One of the strangest aspects of the debate over the Aboriginal and Torres Strait Islander Voice to Parliament referendum is the lack of curiosity about those efforts to address Indigenous disadvantage which already exist.

Everyone is in broad agreement that the gap in outcomes between Indigenous and non-Indigenous Australians in education, health, income, and well-being is vast. We know there are issues that need addressing, that things are not working.

But we also know that in this week’s Federal Budget nearly $2 billion has been provided for various Indigenous-related programs and services. That’s $2 billion that doesn’t include ongoing funding for various initiatives and individual welfare and housing payments. The total of federal funding to assist Indigenous Australians is much higher.

Importantly, though, advocates for the Voice have been very clear that none of the existing programs and funding should be dispensed with if the Voice is established.

The National Indigenous Australians Agency – which, interestingly, states that its explicit purpose is “to ensure Aboriginal and Torres Strait Islander peoples have a say in the decisions that affect them” – will stay in place; the Closing the Gap agreements and funding will stay in place; the extra funding for health and education services in remote communities will stay in place.

Now I don’t propose that these programs should be cut or removed either – again, the premise that Indigenous Australians, especially those in remote communities, need an extra hand up is undisputed by both sides of this debate – but this state of play leads to some confounding questions.

How was the current series of funding arrangements arrived at? Who was consulted and who developed the programs? The premise of the Voice is that Indigenous Australians haven’t had a say on the matters that affect them; that decisions have been made from on high. But is that true? The last two Ministers for Indigenous Affairs were Aboriginal Australians.

The NIAA’s purpose is to ensure Aboriginal and Torres Strait Islander peoples have a say in the decisions that affect them. So did they?

What about the Closing the Gap agreement of 2019? It was signed by many of the same people who are now strongly advocating for the Voice – indeed some, like Marcia Langton, have been instrumental in the likely design of the Voice – so were they listened to? Is what they signed up for working?

Anyone can check this, of course. So I did. The 2019 agreement was signed by the leaders of the State and Commonwealth Governments and the “Coalition of Peaks”. Here’s who the Coalition of Peaks are, as defined in the agreement:

The Coalition of Peaks:

  • are national and state and territory non-government Aboriginal and Torres Strait Islander Peak bodies and certain independent statutory authorities which have responsibility for policies, programs and services related to Closing the Gap
  • have their governing boards elected by Aboriginal and Torres Strait Islander communities and / or organisations which are accountable to that membership.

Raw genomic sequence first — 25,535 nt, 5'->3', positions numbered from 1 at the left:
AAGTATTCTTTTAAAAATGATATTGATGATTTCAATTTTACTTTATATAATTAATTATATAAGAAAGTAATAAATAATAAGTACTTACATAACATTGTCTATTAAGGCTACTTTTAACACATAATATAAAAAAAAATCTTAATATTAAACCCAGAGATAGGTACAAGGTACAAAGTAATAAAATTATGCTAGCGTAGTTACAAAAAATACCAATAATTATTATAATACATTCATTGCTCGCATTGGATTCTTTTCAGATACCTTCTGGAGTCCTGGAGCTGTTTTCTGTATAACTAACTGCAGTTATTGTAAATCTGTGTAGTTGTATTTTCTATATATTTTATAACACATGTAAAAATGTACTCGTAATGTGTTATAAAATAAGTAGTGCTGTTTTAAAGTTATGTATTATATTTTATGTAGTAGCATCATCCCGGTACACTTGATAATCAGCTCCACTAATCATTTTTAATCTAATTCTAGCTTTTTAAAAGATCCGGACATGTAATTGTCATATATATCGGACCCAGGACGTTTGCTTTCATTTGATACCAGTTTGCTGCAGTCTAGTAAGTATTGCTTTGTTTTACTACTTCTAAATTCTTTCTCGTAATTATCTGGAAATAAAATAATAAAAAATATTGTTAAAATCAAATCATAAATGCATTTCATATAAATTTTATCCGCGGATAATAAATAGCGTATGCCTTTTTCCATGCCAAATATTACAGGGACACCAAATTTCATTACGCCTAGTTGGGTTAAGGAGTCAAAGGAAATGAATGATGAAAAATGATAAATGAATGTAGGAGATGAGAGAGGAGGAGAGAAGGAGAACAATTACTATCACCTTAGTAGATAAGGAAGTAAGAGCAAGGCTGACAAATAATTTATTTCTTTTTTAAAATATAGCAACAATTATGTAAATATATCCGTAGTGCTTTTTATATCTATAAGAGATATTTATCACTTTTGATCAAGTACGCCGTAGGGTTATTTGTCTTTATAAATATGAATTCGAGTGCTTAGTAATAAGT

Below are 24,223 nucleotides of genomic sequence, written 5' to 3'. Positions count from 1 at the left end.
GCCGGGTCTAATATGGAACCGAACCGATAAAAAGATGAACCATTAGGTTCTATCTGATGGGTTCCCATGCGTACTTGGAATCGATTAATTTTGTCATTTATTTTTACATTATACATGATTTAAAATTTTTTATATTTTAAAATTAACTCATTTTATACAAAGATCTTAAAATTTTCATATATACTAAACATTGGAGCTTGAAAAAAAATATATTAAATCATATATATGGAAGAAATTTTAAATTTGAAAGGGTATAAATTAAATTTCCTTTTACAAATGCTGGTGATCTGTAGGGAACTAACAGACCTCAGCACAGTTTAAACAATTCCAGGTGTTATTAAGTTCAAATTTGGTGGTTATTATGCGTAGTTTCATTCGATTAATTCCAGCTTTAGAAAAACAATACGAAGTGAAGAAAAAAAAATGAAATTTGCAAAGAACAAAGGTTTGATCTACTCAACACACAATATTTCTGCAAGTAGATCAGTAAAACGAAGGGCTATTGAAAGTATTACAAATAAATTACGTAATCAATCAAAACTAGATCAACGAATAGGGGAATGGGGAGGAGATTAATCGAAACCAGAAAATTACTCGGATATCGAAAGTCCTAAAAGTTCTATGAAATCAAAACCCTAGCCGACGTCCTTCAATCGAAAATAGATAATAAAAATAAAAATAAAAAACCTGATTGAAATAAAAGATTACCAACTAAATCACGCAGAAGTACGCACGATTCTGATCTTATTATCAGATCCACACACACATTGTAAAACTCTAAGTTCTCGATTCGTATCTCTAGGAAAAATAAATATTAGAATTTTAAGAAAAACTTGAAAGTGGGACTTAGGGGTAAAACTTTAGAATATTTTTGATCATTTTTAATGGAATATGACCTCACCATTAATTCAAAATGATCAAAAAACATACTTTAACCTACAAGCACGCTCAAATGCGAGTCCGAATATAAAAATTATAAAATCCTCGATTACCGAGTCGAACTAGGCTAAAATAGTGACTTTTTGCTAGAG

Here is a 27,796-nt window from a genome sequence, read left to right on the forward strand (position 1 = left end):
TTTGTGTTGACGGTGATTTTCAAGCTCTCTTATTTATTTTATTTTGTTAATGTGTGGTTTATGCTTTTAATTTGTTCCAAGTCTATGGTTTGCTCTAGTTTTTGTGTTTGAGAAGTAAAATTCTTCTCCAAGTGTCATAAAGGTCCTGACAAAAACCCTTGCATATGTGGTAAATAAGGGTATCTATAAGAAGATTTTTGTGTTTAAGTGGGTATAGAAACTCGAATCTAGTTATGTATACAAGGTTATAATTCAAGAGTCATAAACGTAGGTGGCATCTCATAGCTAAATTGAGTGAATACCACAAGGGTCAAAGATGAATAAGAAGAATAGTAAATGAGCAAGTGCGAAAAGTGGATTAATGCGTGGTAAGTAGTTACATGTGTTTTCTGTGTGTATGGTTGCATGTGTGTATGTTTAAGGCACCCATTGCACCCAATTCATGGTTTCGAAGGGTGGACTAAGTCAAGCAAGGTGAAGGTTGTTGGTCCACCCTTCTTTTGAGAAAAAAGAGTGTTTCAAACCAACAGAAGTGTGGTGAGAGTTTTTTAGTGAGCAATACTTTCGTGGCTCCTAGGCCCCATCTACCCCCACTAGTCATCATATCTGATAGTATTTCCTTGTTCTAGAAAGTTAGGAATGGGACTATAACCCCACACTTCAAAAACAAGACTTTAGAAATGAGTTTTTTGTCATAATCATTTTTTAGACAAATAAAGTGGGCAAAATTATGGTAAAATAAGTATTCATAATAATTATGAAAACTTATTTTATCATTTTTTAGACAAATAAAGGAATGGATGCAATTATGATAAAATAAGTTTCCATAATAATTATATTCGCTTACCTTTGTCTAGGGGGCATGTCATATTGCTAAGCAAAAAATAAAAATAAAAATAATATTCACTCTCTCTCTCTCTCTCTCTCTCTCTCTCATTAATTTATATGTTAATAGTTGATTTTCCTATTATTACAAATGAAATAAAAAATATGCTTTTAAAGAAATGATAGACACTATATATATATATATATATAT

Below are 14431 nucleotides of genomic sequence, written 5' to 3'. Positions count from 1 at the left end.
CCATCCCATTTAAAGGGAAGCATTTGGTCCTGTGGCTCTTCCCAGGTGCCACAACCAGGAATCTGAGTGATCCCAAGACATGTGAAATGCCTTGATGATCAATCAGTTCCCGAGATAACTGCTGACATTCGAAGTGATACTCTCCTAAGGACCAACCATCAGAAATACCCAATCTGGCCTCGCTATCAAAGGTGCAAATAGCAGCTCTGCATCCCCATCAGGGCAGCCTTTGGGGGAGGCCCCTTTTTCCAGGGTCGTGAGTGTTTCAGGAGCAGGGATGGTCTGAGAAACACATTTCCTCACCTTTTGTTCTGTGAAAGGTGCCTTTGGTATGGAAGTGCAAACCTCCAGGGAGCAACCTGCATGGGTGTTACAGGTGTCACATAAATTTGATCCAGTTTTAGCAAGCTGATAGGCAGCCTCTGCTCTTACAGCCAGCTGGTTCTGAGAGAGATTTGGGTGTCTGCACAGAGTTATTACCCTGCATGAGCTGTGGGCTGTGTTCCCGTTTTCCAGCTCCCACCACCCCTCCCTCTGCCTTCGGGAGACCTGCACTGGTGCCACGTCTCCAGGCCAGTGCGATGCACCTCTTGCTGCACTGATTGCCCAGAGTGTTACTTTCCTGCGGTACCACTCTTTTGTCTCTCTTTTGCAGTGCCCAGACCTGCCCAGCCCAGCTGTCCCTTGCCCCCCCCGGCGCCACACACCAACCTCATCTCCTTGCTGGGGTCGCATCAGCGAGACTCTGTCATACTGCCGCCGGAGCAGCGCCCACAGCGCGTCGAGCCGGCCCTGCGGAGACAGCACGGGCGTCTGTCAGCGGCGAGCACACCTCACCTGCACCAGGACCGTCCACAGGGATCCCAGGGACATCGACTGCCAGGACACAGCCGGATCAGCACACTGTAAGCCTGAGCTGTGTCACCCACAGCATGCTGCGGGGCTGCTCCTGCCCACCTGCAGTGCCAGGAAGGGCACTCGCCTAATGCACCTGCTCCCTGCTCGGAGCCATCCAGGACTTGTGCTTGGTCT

That last point is key. The Coalition of Peaks is a body that was elected by Aboriginal and Torres Strait Islander communities. So what does that mean in the context of “having never had a voice”? And if there is no intention of reviewing – or indeed abolishing – a body like this once a Voice is established, how is this meant to work?

You could go line by line in this weeks’ budget and ask similar questions, but the headline question is this: how will the Voice change any of this?

Advocates of the Voice seem to simultaneously argue that the Voice is a game-changer and will finally give Indigenous Australians a say in matters which will lead to better outcomes and that the Voice is subject to the Parliament; the Government has no obligation to listen to them, and it won’t affect our system of government at all.

This is incoherent and bears no relation to what the current situation is. There is a whole industry for consulting with Indigenous Australians when the Government makes policy and passes legislation. Many of the Voice activists have been in the room, have signed agreements, and argued the case for these policies.

It follows, then, that the only way the Voice can be different is if it does affect the system of government, if the intention is – in spirit if not in law – to absolutely oblige the Government of the day to follow their advice. It only makes sense as a constitutional body at all if it is meant to be powerful.

This is why advocates of the Voice tend to keep the debate in the abstract – it’s all about the vibe and feeling good. It’s also why technical legal questions are largely a sideshow. Because without understanding in rigorous detail how things work now, we can’t understand how the Voice will change things.

In fact, there is no sound reasoning or defence of the very premise of the Voice: that Indigenous Australians haven’t had a say and that this will give them one and it will make a positive difference.

So when writers like Margaret Somerville ponder the ethical dimension of the Voice they aren’t even asking the right questions. It’s putting the cart before the horse. There are ethical concerns; but we’re a nation, not an NGO. There are real decisions being made right now that help Indigenous Australians, there are voices being heard already, we have a real constitution and real money being spent now. Where is it all going?

Samuel John is a Melbourne-based writer and commentator. He has previously worked as a political staffer, ministerial adviser, and in government relations.